Newsletter Article

New Research Grants

The Psychology Department is excited to announce a new funding opportunity to jumpstart innovative research.  The department-sponsored Faculty Interdisciplinary Research Pilot Awards (FIRPAs) are aimed at stimulating new, interdisciplinary research among Psychology Department faculty that has the potential to secure additional extramural funding.  Awards cover research costs up to $20,000 for a one year period. 

In this first round, nine faculty teams from across the different areas of the Department submitted proposals.  An anonymous review committee of fellow faculty members made the difficult decision of choosing the three that would receive funding this year.  The inaugural awardees are:

Kristina Olson, Katie McLaughlin, and Stephanie Fryberg
Project:  Roles of Cultural and Self Construal in Children's Responses to Trauma in One's Community

Jessica Sommerville and Wendy Stone
Project:  Behavioral and Physiological Response to Emotional Displays in Infants at High and Low Risk for ASD

Lori Zoellner, Jeansok Kim, and Libby Marks
Project:  Memory Reconsolidation: α-amylase, Salivary Cortisol, and Physiological Correlates


Congratulations to the following faculty members who have recently been awarded new and highly competitive federal or foundation grants to conduct cutting edge research concerning a number of important issues facing our society:

Dr. Sapna Cheryan received a three year National Science Foundation grant that will help us to better understand the role of social peer pressure on career choice. Dr. Cheryan will also develop environmental strategies that reduce such social pressures. This work should increase diversity of membership in a number of traditionally gender biased careers.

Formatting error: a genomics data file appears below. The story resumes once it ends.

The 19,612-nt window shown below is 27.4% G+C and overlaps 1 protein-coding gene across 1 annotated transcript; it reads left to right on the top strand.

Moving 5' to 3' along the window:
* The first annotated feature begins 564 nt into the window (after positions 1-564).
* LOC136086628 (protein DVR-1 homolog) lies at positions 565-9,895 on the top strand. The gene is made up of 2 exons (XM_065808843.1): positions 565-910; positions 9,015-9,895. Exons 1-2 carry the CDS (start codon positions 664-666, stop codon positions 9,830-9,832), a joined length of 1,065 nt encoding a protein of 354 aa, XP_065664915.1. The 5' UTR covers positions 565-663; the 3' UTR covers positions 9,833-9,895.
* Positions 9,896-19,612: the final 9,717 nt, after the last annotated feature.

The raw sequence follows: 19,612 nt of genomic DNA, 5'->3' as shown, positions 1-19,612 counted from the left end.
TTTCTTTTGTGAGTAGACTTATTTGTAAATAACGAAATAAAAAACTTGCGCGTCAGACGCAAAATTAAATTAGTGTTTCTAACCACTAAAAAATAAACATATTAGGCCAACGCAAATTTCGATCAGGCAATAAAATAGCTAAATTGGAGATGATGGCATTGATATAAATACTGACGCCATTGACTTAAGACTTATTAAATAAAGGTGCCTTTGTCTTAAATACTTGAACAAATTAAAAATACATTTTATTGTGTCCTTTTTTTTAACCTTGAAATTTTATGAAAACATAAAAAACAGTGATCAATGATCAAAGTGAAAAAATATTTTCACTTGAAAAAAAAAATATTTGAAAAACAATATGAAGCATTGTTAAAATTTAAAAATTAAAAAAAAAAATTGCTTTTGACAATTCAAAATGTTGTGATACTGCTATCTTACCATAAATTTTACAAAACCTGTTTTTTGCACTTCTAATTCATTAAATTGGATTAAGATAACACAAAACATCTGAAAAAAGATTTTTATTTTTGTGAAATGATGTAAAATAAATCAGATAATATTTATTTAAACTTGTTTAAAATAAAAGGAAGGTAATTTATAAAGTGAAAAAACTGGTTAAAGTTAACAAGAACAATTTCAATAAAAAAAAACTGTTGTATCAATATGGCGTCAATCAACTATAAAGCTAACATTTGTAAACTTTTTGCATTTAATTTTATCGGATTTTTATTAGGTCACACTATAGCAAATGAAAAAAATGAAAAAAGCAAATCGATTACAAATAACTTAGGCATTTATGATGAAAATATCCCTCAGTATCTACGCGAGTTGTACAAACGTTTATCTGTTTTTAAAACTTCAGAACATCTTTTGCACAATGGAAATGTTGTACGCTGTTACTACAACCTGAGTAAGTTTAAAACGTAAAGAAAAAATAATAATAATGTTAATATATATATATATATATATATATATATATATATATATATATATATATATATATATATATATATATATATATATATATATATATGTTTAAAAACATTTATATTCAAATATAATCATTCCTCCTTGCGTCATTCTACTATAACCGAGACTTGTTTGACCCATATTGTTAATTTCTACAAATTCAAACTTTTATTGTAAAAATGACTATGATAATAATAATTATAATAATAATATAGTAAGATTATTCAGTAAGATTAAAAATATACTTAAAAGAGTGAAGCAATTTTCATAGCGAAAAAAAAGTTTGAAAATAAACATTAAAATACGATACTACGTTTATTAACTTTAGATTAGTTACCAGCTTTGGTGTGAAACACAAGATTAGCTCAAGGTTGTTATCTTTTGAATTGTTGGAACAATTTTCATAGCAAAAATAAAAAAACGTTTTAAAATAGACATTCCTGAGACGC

Dr. Melanie Harned was awarded a three year grant from the National Institute of Mental Health to assess the effectiveness of Dialectical Behavior Therapy Prolonged Exposure (an integrated treatment for individuals who suffer PTSD with suicidal ideation) when implemented in community agencies, and to develop methods that facilitate the implementation of this intervention method in clinical practice.

Dr. Susan Joslyn began a three year grant project supported by the National Science Foundation that will help us to better understand climate change perception, and the role that factors such as trust, self-efficacy, and concern have on that perception.

Dr. Marsha Linehan received a two year grant from the American Foundation for Suicide Prevention to investigate the role of a potential warning sign of acute risk of suicide deaths in adolescents, and that is sleep problems. Of particular interest is how sleep problems affect emotion regulation. This work will provide important information that could improve treatment strategies for high risk suicidal individuals.

Dr. Kate McLaughlin received a five year grant from the National Institute of Mental Health to study the effects of child trauma on areas of the brain that are responsible for emotional regulation. This research will provide new insights into a possible link between adverse environments and psychopathology.

Dr. Scott Murray began a five year grant (also from the National Institute of Mental Health) that seeks to understand how inhibitory systems of the brain contribute to sensory and motor symptoms of autism spectrum disorder. A better understanding of the role of inhibitory systems could lead to more effective pharmacological treatment options.